Mindy’s Twitter account, @swpmindy, was filled with tweets, retweets and likes regarding South Gray boys’ basketball and southwest Kansas athletes. Her last tweet came on March 13, 2021 when she posted “Go Rebels” after SG beat Ness City in the Class 1A, Division I final four.

“Mrs. Applegate had a great basketball mind but more importantly heart for kids going through the program,” Garrett Love, South Gray’s all-time leading scorer, said. “She would host meals for teams and had thoughtful insight & support to offer kids as well. She will be missed by so many. With her being such a big part of basketball, not having her there has to be so hard for Coach. We all miss her but can’t imagine the loss he’s feeling.”

Mark plans to continue keep coaching.

“My wife and I were talking about retirement,” Applegate said. “But now that she’s passed, I don’t know. I don’t have anything else to do. So I don’t anticipate it anytime in the near future.”

3. Mark will face his son for the first time on Feb. 22

On Feb. 22, Mark Applegate will face his son, Eli, the first-year head boys’ basketball coach at Spearville. Eli had previously served as Cimarron girls’ coach. It marks the first time Mark and Eli will coach against each other.

Mark became emotional when he thought about the meeting.

“It will be fun,” Mark said. “It will be. He’s a special kid. Growing up, he loved to be in the gym. Both of them did. Gabriel did, too. But honestly Gabriel liked football and track more than he did basketball, which was fine. That’s great, too. Eli loved basketball. He did. He went out for football and track also and had good careers in those. But from the time he could walk, I mean, he was in the gym with me. He just grew up around it.”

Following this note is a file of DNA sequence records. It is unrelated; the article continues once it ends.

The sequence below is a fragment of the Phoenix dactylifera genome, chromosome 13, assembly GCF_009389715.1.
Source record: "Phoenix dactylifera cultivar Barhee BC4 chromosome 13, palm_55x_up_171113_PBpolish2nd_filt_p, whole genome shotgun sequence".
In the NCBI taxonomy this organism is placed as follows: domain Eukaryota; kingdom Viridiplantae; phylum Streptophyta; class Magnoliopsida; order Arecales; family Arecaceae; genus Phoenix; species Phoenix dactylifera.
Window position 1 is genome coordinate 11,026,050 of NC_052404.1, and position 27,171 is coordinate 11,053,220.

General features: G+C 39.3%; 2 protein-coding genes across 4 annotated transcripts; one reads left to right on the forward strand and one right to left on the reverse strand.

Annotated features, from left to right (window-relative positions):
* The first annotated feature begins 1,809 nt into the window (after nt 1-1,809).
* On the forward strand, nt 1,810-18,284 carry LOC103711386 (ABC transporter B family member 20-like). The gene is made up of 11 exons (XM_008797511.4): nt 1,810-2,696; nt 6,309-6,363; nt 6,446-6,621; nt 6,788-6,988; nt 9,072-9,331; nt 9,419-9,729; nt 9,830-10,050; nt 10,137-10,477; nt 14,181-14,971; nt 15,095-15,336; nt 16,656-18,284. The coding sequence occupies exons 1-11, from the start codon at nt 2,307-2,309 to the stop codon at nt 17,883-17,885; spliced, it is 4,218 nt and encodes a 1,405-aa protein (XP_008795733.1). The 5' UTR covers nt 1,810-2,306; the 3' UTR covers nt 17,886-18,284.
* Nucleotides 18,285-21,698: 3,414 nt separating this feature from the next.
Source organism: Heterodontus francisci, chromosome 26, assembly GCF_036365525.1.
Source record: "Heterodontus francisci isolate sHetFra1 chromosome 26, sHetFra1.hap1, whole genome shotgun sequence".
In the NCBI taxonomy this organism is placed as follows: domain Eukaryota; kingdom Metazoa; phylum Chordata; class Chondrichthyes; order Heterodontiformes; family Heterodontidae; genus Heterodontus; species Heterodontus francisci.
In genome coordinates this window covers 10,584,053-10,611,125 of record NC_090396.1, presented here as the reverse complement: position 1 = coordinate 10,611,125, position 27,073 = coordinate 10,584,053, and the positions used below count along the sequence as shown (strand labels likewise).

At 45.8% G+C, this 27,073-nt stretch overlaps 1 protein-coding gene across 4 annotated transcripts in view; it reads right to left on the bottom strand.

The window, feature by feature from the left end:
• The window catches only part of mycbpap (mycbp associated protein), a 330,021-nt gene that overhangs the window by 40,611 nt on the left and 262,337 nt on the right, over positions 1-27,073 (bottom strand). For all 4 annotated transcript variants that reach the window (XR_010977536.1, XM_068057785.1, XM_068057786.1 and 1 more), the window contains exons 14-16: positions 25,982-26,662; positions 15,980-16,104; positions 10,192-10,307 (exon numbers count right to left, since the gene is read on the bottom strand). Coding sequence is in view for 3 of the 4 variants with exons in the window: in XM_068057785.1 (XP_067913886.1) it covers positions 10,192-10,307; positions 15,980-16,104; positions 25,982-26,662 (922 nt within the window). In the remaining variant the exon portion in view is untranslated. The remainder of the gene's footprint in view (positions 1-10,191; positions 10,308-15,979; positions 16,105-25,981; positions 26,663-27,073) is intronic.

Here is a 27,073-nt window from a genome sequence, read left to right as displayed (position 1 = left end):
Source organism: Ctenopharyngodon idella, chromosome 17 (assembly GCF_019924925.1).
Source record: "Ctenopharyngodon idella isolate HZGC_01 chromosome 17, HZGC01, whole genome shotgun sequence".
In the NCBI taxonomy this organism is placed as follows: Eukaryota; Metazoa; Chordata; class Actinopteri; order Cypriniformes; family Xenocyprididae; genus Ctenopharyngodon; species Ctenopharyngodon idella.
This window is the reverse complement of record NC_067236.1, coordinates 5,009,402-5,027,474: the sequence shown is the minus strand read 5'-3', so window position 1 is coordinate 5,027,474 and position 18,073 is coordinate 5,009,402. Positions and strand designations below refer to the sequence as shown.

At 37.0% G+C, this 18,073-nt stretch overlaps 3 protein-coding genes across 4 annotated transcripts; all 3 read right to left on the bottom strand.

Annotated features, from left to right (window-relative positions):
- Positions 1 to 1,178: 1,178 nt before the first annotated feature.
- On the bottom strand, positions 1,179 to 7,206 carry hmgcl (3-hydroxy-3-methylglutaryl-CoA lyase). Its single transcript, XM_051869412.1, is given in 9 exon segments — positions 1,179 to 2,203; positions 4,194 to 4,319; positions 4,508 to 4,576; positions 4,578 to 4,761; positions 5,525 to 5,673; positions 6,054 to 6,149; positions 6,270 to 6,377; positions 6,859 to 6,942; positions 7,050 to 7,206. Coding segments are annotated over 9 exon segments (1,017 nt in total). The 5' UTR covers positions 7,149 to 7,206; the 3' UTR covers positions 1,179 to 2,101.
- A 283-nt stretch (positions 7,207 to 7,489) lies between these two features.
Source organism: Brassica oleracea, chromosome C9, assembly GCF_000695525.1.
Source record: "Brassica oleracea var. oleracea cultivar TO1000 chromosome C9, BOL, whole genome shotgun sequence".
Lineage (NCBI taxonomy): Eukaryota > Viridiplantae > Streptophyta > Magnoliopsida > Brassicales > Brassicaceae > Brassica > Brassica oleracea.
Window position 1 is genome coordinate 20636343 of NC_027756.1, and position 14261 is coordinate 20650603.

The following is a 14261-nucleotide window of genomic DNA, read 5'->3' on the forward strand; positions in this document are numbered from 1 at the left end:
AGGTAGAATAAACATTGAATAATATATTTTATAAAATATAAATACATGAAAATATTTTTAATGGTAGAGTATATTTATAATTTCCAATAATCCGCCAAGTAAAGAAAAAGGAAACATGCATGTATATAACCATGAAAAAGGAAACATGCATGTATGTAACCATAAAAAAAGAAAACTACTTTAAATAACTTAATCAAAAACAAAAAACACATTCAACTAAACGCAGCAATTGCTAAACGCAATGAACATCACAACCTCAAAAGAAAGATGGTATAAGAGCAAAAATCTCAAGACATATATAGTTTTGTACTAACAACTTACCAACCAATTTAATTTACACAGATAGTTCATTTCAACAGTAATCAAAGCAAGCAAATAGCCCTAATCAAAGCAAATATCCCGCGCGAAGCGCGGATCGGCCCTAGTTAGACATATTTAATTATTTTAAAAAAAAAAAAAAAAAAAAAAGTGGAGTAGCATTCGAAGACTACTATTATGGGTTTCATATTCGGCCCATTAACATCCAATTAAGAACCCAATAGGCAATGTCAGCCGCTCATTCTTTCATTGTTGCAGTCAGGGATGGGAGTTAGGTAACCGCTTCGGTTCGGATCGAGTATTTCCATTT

Eli has been most impressed with his dad’s ability to discuss the mental part of basketball and become interested in his players’ lives.

“The way that he is able to continually shape his team into what he wants them to be, and that’s on the court and off the court,” Eli said. “Obviously, he does a great job on the court, but I think he does just as good a job off the court and being able to relate to those players. Being able to have a really good relationship with those players.”

4. Applegate is known for his fast pace

Applegate has enjoyed remarkable success with state titles in ’97, ’07, ’08 and an undefeated season in ’18. He has taken second five times: ’93, ’96, ’10, ’17 and last winter to Olpe. South Gray finished 24-1 in ’20-21 and became the last Kansas boys’ team to lose last year.

Last season, South Gray averaged 68.8 points per game with 61 possessions a contest for 1.12 points per possession, per Digital Scout statistics and SIK research. That is both a fast pace and high-octane, efficient offense.

SG shot 47 percent from the field, 32 percent from the 3-point range and took 37 percent of its shots from beyond the arc. A few Kansas teams, notably 3A Hugoton, took 40 percent of more of its shots from 3-point range, but SG is certainly on the high end.

Additionally, South Gray shot a remarkable 142 more 3s than its opponents and finished 153 of 476 for the year. According to the 23 available games on Digital Scout, SG shot more treys than its opponents in all but five of them.

South Gray plays with its quick tempo, though doesn’t turn the ball over. The Rebels had turnovers on just 14.7 percent of possessions. SG had single-figure turnovers in 12 games, including four in a state semifinal win versus Ness City.

SG’s offense was statistically better than Little River, a 1A-I final four squad that featured Jayden Garrison, a career 2,000-point scorer, a two-time classification player of the year and consensus top-5 all-classes player.

Little River averaged 1.08 points per possession, had turnovers on 14.5 percent of possessions and 58 possessions per game. LR had 29.6 percent of its shots as treys, well under South Gray.

“I believe the reason Coach Applegate is so successful year after year is his ability to connect with his players and the amount of trust we had in him and he had in us,” Sean Jantz, a star in the mid-2000s, said. “I’ve had many basketball coaches throughout my playing career and Applegate by far kept the game simple and never “over-coached” a game or an opponent.”